Above his desk hangs the Confederate flag. On it sits, among the writing implements, his pipe. Against the desk lean his crutches.

I keep this picture close because I miss him. And because whenever I look at it, I can hear him say in his twanging growl:

“What have you written today?”

Friday, May 25, 2012

Mining Drama for Writing Gold

Many of you have heard me mention my experience with (as an actress for 20 years), and use of, dramatic literature as a tool in my own fiction writing. In my dialogue portion of a past workshop, I stressed how valuable I felt this experience was in learning to craft effective dialogue in fiction. As plays do not have narrative, the full weight of the storytelling lies with the dialogue. In my workshop on “voice”, I used the example of Shakespeare’s use of word choices in helping to define his characters including sibilant “s”s in Richard III’s dialogue, which lend a reptilian quality to his speech. And I’ve always been a fan of Shakespeare’s deft hand with description – in the often used form of the prologues - as in this segment of the Act IV “Henry V” Prologue, in which we’re swept into the scene with just a few lines:

From camp to camp through the foul womb of night
The hum of either army stilly sounds,
That the fixed sentinels almost receive
The secret whispers of each other's watch:
Fire answers fire, and through their paly flames
Each battle sees the other's umber'd face;
Steed threatens steed, in high and boastful neighs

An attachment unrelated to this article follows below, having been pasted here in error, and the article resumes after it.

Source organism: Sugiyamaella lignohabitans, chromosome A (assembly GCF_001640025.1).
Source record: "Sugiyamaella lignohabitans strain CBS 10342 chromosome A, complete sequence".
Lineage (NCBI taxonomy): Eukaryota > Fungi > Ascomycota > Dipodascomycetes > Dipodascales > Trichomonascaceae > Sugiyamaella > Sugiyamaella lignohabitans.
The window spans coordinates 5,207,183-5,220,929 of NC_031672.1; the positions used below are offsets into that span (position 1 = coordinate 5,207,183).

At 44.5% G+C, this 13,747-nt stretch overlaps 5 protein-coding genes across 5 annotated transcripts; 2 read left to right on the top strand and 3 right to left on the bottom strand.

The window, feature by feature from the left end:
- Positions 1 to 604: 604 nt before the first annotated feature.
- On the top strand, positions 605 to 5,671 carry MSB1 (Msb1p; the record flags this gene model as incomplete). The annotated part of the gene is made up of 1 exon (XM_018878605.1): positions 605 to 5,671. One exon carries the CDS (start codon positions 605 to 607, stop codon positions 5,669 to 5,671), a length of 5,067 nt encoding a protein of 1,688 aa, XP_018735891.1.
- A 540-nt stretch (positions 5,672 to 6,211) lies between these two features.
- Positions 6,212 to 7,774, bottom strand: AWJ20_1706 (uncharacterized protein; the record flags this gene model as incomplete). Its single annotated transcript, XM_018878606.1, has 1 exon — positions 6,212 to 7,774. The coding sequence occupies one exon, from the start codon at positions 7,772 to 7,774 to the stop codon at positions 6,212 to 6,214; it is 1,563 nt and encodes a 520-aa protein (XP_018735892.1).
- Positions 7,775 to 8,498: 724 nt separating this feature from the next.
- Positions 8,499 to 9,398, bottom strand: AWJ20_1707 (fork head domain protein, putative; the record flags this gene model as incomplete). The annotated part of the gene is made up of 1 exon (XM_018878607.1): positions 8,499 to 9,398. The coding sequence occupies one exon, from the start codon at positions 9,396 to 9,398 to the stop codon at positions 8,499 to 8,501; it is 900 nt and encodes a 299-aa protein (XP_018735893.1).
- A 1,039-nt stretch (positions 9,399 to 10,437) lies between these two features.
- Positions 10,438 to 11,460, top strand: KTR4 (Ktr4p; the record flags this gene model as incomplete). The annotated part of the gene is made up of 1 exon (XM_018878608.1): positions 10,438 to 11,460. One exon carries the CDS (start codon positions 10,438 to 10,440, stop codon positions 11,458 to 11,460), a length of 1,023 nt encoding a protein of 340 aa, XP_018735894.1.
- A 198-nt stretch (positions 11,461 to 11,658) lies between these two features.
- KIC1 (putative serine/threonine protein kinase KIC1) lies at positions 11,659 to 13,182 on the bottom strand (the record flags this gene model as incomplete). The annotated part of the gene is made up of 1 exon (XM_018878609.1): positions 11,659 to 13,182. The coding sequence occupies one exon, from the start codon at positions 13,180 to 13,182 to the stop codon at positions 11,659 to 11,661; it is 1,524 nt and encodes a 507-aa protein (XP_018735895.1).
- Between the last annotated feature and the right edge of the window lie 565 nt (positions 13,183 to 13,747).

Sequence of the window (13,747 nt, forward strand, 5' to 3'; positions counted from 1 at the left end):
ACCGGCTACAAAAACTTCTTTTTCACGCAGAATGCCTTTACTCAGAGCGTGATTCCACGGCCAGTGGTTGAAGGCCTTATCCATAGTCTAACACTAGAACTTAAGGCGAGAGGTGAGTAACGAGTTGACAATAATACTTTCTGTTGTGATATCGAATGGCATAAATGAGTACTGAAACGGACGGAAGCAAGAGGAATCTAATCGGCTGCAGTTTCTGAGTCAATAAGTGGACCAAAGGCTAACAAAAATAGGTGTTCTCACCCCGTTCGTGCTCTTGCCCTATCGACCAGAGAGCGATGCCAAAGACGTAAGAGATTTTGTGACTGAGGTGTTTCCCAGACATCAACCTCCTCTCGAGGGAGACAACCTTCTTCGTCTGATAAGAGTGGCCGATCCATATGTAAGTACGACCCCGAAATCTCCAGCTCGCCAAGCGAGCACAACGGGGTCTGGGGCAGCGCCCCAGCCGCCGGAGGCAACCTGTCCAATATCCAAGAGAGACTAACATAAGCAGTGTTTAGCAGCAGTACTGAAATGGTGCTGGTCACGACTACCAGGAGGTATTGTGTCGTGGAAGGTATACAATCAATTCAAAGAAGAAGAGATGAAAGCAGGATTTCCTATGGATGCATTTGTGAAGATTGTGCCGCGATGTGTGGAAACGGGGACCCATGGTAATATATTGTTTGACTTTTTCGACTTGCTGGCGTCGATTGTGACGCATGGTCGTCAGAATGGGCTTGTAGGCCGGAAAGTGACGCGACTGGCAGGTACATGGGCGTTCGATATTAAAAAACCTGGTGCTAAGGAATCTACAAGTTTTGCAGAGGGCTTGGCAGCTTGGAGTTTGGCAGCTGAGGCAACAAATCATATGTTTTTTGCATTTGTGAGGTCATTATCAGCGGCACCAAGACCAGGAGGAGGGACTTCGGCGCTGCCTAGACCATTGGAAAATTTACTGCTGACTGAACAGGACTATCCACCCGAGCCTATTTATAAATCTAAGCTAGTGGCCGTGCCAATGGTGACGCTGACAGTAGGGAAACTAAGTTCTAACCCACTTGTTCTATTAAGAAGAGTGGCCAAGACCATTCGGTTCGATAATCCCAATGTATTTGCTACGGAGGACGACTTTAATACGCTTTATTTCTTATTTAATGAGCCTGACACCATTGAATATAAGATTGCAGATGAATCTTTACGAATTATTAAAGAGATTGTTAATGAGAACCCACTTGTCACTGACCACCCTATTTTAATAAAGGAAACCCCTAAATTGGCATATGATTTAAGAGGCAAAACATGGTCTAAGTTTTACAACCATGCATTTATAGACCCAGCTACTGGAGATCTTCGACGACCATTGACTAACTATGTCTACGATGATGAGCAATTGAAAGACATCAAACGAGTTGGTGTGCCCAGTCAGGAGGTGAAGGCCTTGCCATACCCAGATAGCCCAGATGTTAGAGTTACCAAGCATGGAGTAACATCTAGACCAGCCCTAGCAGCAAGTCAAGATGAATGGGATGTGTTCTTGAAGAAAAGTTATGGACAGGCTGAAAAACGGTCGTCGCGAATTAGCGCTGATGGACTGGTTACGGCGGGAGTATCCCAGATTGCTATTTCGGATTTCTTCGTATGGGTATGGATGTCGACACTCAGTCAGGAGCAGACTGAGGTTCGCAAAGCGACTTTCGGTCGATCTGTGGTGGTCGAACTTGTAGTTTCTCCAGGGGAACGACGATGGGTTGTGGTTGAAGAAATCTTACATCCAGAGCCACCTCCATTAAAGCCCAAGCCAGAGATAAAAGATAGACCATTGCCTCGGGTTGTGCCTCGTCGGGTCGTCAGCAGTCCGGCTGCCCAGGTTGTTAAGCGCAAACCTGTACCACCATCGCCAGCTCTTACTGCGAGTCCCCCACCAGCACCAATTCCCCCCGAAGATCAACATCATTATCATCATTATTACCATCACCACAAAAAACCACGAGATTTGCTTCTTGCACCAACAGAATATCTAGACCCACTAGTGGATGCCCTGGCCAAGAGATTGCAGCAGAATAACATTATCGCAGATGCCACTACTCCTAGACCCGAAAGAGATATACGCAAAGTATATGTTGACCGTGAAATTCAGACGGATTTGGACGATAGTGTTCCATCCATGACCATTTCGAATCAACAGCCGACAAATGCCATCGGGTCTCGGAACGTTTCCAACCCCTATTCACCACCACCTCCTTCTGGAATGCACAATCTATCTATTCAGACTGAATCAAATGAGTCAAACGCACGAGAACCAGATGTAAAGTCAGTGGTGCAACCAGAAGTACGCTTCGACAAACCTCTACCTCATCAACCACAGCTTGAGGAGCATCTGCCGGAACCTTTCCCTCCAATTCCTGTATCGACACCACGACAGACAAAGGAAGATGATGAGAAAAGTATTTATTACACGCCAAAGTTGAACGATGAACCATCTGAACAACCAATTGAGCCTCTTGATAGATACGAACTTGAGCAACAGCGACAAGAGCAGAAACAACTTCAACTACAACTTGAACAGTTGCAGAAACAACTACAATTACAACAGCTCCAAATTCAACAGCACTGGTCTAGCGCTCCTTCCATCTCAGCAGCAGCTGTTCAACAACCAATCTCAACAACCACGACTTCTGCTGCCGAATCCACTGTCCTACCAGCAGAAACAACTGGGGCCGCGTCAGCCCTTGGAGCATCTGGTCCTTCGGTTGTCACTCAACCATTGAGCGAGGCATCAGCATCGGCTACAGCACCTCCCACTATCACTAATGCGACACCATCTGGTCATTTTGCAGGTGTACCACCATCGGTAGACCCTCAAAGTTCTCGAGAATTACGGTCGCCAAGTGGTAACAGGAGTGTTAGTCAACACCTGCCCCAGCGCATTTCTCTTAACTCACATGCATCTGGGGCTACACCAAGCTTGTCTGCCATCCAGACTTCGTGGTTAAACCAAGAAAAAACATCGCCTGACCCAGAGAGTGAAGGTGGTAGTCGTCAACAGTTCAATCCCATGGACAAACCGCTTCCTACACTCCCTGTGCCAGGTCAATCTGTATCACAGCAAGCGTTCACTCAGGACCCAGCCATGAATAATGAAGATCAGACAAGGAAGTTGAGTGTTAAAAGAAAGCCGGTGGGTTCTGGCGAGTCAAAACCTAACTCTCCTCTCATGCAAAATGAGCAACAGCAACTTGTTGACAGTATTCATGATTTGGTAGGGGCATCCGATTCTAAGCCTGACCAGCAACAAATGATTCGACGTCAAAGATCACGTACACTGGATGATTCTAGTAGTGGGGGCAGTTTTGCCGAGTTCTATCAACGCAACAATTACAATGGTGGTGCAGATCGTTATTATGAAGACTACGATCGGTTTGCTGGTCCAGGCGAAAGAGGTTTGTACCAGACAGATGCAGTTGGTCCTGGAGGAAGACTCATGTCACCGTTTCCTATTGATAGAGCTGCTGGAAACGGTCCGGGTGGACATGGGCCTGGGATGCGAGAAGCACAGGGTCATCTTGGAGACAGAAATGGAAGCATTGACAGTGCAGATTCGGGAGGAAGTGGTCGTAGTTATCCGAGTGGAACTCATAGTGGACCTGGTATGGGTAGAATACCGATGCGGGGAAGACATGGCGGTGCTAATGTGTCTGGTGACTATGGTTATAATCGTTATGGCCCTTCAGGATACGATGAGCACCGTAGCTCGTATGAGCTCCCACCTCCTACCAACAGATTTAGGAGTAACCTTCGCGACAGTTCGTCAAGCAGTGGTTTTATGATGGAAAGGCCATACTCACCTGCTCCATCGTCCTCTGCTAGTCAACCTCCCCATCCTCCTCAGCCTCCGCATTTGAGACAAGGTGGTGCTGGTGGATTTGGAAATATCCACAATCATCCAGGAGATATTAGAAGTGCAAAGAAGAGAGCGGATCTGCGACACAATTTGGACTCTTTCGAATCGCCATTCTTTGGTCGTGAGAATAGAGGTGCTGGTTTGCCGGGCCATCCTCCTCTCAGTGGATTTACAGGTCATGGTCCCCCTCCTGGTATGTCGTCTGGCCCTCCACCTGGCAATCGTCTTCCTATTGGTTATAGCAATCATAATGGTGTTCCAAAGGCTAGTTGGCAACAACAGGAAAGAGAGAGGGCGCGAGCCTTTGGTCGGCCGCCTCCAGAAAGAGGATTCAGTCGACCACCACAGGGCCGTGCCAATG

Piercing the night's dull ear, and from the tents
The armourers, accomplishing the knights,
With busy hammers closing rivets up,
Give dreadful note of preparation:
The country cocks do crow, the clocks do toll,
And the third hour of drowsy morning name.

or a Chorus, as used in “Romeo and Juliet” to convey “fair Verona, where we lay our scene”.
In studying dramatic works, you can uncover helpful clues and guidance for every aspect of narrative fiction, from plot to characterization, to description, theme, conflict – in addition to dialogue. Plays are the short, sweet, easily dissected lessons to study that might aid you in your own writing.

My favorite playwright, William Shakespeare, provides a cornucopia of material for study. His plays represent storytelling of every stripe, including romances, comedies, tragedies, histories, and even paranormal tales. They’re rife with great ideas and examples for writers.
Look at plot. How many of you have been asked, “Where do you get your ideas?”. Folks are asking you, of course, how you come up with your plots. I’m not talking copying, of course, or “stealing” the plots in their detailed entirety. But you CAN be inspired by elements found there.